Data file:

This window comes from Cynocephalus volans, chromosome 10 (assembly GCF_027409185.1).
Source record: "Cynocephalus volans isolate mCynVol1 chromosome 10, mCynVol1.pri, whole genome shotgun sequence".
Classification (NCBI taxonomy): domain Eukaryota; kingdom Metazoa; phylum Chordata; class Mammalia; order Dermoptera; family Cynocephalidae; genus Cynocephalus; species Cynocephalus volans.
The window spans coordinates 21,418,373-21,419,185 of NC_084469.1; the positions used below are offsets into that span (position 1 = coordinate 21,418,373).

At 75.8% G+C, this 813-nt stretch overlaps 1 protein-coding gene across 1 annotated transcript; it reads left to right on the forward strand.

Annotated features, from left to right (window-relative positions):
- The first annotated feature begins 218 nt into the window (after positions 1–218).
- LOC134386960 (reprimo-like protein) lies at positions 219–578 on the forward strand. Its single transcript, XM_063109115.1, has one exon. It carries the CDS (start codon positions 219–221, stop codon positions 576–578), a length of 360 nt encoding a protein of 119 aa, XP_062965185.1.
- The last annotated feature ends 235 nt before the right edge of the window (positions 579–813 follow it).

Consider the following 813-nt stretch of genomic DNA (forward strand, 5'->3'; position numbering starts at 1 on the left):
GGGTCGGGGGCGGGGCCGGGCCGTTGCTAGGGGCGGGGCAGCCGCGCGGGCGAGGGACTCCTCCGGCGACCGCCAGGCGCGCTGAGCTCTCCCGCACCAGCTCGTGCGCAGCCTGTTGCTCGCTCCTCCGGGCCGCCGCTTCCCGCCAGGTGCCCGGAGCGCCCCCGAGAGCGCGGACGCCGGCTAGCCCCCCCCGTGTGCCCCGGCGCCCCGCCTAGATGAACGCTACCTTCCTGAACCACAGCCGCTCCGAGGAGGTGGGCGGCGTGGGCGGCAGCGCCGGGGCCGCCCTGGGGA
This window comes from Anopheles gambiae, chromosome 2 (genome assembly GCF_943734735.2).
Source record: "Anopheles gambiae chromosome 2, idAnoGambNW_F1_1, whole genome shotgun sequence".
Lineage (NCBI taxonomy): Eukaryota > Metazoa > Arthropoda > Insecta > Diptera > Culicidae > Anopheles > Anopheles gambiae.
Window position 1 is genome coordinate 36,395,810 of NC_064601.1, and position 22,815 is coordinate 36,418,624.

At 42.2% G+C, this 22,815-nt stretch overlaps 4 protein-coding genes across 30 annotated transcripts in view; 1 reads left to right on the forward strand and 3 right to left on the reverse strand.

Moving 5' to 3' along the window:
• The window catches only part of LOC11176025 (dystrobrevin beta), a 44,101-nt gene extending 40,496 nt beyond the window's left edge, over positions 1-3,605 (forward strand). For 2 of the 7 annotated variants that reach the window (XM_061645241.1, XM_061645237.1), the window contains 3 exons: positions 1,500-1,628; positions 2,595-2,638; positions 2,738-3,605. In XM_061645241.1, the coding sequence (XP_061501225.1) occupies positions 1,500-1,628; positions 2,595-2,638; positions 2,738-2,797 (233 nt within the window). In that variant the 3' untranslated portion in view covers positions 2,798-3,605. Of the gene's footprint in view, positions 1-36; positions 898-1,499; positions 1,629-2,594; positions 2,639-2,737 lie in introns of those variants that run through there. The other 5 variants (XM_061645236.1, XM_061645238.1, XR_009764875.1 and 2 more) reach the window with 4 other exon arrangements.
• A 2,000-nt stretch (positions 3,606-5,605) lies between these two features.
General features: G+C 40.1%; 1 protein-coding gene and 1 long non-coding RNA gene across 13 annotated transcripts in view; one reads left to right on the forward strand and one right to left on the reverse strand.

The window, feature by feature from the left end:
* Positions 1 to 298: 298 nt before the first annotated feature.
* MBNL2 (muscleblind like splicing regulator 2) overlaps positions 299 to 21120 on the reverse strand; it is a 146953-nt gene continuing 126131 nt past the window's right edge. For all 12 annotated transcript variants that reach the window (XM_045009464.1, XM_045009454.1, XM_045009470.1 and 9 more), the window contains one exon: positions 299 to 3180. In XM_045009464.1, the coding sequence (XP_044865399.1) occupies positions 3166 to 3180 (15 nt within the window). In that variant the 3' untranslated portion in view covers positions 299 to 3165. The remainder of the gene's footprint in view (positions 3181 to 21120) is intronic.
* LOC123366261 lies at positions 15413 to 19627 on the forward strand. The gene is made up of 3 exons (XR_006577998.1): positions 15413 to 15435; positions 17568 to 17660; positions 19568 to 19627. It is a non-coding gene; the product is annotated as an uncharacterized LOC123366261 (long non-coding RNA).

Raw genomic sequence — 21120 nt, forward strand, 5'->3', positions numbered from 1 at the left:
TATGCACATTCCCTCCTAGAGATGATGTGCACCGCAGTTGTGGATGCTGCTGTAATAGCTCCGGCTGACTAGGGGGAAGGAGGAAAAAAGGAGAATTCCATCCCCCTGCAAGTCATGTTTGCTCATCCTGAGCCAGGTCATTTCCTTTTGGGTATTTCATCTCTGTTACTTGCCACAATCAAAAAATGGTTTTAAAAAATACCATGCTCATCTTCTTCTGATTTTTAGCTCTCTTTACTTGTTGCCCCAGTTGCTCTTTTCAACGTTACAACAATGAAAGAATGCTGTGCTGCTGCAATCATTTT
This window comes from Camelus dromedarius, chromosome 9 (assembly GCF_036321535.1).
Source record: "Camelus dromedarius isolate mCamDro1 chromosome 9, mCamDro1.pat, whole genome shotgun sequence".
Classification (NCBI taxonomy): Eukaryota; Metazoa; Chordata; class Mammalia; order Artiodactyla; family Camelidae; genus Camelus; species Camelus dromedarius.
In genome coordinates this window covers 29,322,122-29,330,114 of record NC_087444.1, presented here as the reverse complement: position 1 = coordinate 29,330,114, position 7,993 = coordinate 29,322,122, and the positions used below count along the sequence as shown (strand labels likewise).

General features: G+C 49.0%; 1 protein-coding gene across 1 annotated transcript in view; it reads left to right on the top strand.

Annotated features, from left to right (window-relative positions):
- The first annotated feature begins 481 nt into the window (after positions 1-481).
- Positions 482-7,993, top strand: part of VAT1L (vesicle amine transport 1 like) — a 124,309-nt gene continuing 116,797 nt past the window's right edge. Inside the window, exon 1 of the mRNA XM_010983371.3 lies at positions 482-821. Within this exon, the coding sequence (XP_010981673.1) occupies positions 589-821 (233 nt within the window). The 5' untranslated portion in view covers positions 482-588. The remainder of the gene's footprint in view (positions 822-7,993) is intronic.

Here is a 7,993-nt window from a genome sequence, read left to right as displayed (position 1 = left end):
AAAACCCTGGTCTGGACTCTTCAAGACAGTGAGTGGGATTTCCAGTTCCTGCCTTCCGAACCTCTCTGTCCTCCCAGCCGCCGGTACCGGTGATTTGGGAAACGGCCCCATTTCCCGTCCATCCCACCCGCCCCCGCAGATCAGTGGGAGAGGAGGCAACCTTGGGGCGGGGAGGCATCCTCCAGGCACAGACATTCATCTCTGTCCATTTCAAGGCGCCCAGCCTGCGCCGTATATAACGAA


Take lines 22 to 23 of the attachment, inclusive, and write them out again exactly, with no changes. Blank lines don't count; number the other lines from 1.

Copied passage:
* Positions 1 to 298: 298 nt before the first annotated feature.
* MBNL2 (muscleblind like splicing regulator 2) overlaps positions 299 to 21120 on the reverse strand; it is a 146953-nt gene continuing 126131 nt past the window's right edge. For all 12 annotated transcript variants that reach the window (XM_045009464.1, XM_045009454.1, XM_045009470.1 and 9 more), the window contains one exon: positions 299 to 3180. In XM_045009464.1, the coding sequence (XP_044865399.1) occupies positions 3166 to 3180 (15 nt within the window). In that variant the 3' untranslated portion in view covers positions 299 to 3165. The remainder of the gene's footprint in view (positions 3181 to 21120) is intronic.